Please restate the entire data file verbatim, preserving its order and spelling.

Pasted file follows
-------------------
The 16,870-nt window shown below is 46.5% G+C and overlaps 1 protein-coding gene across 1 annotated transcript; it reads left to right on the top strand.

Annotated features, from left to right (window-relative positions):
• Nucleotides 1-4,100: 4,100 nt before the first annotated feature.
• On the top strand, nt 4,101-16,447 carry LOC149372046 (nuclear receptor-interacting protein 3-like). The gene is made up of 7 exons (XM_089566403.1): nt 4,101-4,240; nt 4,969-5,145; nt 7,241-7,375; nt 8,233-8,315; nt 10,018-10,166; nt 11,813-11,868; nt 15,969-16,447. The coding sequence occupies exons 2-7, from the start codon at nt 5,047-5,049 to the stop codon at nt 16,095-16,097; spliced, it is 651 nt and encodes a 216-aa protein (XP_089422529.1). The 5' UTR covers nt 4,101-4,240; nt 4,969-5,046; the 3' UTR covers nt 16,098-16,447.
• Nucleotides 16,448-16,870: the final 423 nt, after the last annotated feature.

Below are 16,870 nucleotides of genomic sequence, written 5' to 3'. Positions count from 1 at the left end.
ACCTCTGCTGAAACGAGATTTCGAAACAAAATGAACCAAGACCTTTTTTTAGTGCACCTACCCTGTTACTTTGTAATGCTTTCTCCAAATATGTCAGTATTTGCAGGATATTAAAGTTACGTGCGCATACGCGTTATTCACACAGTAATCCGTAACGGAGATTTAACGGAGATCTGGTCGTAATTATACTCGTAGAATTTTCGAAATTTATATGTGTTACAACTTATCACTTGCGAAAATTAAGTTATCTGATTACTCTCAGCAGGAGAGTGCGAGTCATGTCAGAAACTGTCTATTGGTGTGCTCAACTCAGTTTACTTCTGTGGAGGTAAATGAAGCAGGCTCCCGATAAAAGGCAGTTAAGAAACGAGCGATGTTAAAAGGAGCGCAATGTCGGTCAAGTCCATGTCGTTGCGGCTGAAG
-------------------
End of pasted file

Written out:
The 16,870-nt window shown below is 46.5% G+C and overlaps 1 protein-coding gene across 1 annotated transcript; it reads left to right on the top strand.

Annotated features, from left to right (window-relative positions):
• Nucleotides 1-4,100: 4,100 nt before the first annotated feature.
• On the top strand, nt 4,101-16,447 carry LOC149372046 (nuclear receptor-interacting protein 3-like). The gene is made up of 7 exons (XM_089566403.1): nt 4,101-4,240; nt 4,969-5,145; nt 7,241-7,375; nt 8,233-8,315; nt 10,018-10,166; nt 11,813-11,868; nt 15,969-16,447. The coding sequence occupies exons 2-7, from the start codon at nt 5,047-5,049 to the stop codon at nt 16,095-16,097; spliced, it is 651 nt and encodes a 216-aa protein (XP_089422529.1). The 5' UTR covers nt 4,101-4,240; nt 4,969-5,046; the 3' UTR covers nt 16,098-16,447.
• Nucleotides 16,448-16,870: the final 423 nt, after the last annotated feature.

Below are 16,870 nucleotides of genomic sequence, written 5' to 3'. Positions count from 1 at the left end.
ACCTCTGCTGAAACGAGATTTCGAAACAAAATGAACCAAGACCTTTTTTTAGTGCACCTACCCTGTTACTTTGTAATGCTTTCTCCAAATATGTCAGTATTTGCAGGATATTAAAGTTACGTGCGCATACGCGTTATTCACACAGTAATCCGTAACGGAGATTTAACGGAGATCTGGTCGTAATTATACTCGTAGAATTTTCGAAATTTATATGTGTTACAACTTATCACTTGCGAAAATTAAGTTATCTGATTACTCTCAGCAGGAGAGTGCGAGTCATGTCAGAAACTGTCTATTGGTGTGCTCAACTCAGTTTACTTCTGTGGAGGTAAATGAAGCAGGCTCCCGATAAAAGGCAGTTAAGAAACGAGCGATGTTAAAAGGAGCGCAATGTCGGTCAAGTCCATGTCGTTGCGGCTGAAG